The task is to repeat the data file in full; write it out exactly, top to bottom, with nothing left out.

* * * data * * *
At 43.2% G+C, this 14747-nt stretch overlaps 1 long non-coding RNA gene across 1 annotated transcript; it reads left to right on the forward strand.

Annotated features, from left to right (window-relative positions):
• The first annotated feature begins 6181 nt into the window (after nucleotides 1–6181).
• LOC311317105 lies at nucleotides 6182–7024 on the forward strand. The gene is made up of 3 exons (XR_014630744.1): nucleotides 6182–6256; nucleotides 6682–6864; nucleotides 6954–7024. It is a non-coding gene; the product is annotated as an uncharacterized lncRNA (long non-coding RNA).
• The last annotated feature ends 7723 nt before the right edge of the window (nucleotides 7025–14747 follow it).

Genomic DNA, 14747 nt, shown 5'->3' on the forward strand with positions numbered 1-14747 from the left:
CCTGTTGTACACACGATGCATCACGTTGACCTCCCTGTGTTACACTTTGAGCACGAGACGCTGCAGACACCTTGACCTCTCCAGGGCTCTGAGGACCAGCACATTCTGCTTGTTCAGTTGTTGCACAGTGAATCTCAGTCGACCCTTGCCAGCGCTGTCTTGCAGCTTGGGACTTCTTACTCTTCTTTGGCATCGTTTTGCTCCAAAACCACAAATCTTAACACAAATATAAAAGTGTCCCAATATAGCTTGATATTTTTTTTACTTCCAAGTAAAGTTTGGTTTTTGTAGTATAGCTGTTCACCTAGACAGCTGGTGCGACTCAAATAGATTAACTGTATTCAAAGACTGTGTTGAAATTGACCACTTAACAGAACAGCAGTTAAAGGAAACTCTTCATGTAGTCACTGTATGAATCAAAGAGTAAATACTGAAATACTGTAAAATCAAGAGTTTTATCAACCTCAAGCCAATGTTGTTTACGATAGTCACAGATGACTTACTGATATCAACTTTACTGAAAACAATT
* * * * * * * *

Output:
At 43.2% G+C, this 14747-nt stretch overlaps 1 long non-coding RNA gene across 1 annotated transcript; it reads left to right on the forward strand.

Annotated features, from left to right (window-relative positions):
• The first annotated feature begins 6181 nt into the window (after nucleotides 1–6181).
• LOC311317105 lies at nucleotides 6182–7024 on the forward strand. The gene is made up of 3 exons (XR_014630744.1): nucleotides 6182–6256; nucleotides 6682–6864; nucleotides 6954–7024. It is a non-coding gene; the product is annotated as an uncharacterized lncRNA (long non-coding RNA).
• The last annotated feature ends 7723 nt before the right edge of the window (nucleotides 7025–14747 follow it).

Genomic DNA, 14747 nt, shown 5'->3' on the forward strand with positions numbered 1-14747 from the left:
CCTGTTGTACACACGATGCATCACGTTGACCTCCCTGTGTTACACTTTGAGCACGAGACGCTGCAGACACCTTGACCTCTCCAGGGCTCTGAGGACCAGCACATTCTGCTTGTTCAGTTGTTGCACAGTGAATCTCAGTCGACCCTTGCCAGCGCTGTCTTGCAGCTTGGGACTTCTTACTCTTCTTTGGCATCGTTTTGCTCCAAAACCACAAATCTTAACACAAATATAAAAGTGTCCCAATATAGCTTGATATTTTTTTTACTTCCAAGTAAAGTTTGGTTTTTGTAGTATAGCTGTTCACCTAGACAGCTGGTGCGACTCAAATAGATTAACTGTATTCAAAGACTGTGTTGAAATTGACCACTTAACAGAACAGCAGTTAAAGGAAACTCTTCATGTAGTCACTGTATGAATCAAAGAGTAAATACTGAAATACTGTAAAATCAAGAGTTTTATCAACCTCAAGCCAATGTTGTTTACGATAGTCACAGATGACTTACTGATATCAACTTTACTGAAAACAATT